It’s no surprise that the range of objects with talismanic significance includes arms and armour. The 16th century Iranian mail shirt in Image 7 offers not only physical protection, but metaphysical too. Each of its thousands of metal rings features an inscription to Allah and to the Prophet Muhammad and members of his family.
Image 8. Sword – Metropolitan Museum of Art
The Prophet also gave a legendary sword to his cousin Ali abi Ibn Talib. Called Dhu’l Fiqar (among many other spellings), it was double-pointed, and was awarded Ali after he broke his own sword in an epic combat that split the shield and helmet of his fierce Meccan opponent. The image of the sword has featured on many flags over the centuries, and the name was even used more recently by a Bosnian military unit. The intent as ever is to identify the signified element with the power of the original, in much the same way that America’s space programme has rockets named Apollo, a powerful god important to the Greeks and Romans. Image 8 shows an Indian sword, probably from the 17th century, that with its shape and inscriptions references the tradition of Dhu’l Fiqar with the hope its bearer would be as mighty a warrior as the Prophet’s cousin.
One of the fascinating aspects of the Qu’ran is that 29 of its 114 chapters are preceded by between one and five so-called ‘mysterious letters’. It’s unclear exactly what their purpose was, but it’s interesting to speculate as some have that they were included to set the tone for what was to follow. If that’s the case – and it’s certainly feasible, with some authorities saying they have protective properties – then the Qu’ran itself uses the methods of talismans in the way it engages readers.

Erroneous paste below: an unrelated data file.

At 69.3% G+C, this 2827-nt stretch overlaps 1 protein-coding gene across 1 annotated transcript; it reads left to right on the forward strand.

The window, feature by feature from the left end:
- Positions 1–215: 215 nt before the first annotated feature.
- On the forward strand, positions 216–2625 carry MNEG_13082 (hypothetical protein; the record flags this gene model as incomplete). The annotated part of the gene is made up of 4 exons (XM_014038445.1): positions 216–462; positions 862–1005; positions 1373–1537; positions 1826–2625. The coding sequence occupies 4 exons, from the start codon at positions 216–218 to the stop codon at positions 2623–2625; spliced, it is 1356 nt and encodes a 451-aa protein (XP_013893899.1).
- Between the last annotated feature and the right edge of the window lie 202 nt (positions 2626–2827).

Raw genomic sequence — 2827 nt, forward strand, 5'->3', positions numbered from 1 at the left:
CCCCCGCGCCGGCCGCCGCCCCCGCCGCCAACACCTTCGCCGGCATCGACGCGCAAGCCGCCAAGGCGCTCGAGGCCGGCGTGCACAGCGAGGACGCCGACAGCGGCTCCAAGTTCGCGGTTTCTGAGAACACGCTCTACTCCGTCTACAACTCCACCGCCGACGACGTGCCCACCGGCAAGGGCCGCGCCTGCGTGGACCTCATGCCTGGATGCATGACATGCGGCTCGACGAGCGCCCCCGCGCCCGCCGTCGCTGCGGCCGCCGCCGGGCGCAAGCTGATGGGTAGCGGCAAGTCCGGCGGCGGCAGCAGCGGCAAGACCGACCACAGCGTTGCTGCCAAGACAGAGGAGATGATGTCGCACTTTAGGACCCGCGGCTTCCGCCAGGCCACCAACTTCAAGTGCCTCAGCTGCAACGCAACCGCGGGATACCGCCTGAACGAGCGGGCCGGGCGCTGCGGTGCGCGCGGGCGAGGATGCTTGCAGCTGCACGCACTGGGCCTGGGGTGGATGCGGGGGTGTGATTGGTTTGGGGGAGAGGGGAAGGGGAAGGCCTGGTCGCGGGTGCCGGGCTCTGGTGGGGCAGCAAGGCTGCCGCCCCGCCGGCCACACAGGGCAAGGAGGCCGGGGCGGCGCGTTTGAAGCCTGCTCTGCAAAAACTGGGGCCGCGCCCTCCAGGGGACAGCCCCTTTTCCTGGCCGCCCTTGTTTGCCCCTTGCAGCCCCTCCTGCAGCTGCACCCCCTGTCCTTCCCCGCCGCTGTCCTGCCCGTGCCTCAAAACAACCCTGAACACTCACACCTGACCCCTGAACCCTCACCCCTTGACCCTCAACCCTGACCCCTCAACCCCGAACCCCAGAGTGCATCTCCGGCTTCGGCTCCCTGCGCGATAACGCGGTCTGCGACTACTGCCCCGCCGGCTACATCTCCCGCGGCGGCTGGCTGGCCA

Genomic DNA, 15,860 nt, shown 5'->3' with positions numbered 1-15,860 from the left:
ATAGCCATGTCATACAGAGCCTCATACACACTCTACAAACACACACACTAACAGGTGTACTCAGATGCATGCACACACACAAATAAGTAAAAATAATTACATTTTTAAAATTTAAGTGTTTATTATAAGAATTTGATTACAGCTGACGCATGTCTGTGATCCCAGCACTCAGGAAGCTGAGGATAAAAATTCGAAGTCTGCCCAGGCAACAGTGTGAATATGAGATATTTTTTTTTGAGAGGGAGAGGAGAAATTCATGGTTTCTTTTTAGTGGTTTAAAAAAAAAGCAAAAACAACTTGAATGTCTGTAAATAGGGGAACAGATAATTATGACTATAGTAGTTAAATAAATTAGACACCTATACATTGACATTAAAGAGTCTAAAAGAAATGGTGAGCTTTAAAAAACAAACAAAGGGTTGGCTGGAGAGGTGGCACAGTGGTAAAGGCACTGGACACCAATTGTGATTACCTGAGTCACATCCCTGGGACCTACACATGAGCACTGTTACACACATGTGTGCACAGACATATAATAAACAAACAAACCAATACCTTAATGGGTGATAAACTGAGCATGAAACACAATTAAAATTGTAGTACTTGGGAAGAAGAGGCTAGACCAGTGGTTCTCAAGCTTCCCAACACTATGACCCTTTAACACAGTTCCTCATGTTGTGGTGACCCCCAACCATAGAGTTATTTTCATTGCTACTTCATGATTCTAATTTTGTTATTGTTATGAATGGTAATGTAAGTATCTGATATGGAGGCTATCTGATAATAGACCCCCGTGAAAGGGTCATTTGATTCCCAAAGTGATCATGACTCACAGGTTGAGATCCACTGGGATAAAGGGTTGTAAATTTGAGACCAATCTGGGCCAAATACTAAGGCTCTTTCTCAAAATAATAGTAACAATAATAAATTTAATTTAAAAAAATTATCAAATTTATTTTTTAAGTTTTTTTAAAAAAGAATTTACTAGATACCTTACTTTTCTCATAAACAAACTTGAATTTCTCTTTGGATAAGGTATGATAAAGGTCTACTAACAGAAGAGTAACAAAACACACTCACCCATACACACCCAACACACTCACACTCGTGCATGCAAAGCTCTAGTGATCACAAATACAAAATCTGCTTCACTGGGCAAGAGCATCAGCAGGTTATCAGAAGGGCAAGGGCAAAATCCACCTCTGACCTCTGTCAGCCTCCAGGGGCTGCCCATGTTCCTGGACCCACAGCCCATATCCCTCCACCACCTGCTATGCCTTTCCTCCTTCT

Image 9. Calligraphy page – Trustees of the British Museum
Image 9 shows a talismanic page by Sudanese calligrapher Osman Waqialla where the dominant design element is formed by five of those letters – kaf, ha, ya, ayn, sadd) in thuluth script. Thuluth was developed in the tenth century and is still in use now, with a curved style that features typically in titles and architectural usage. Around it, in smaller naskh script – often called ‘the servant of the Qu’ran’ because of the frequency with which naskh is used to copy from it, is written chapter 19 of the Qu’ran.
Talismans are part of human history that tends to get overlooked in mainstream accounts because they represent a way of understanding and engaging with life that has faded as the scientific worldview has taken hold. The fact that rationalism has seemingly triumphed does not mean that a more magical framework is outmoded. Far from it. As the rich tradition of talismans within Islam demonstrates, there is an innate human desire to experience enchantment and ritual, and some ways to enact that in everyday life which offer an opportunity for craftwork and artistry to be an expression of spirituality. It’s in that vibrant nexus that talismans can be found, and which regardless of the triumph of technology in many aspects of our lives speaks to something deep within us.
Copyright Zahir Karbani – Mani Zone LTD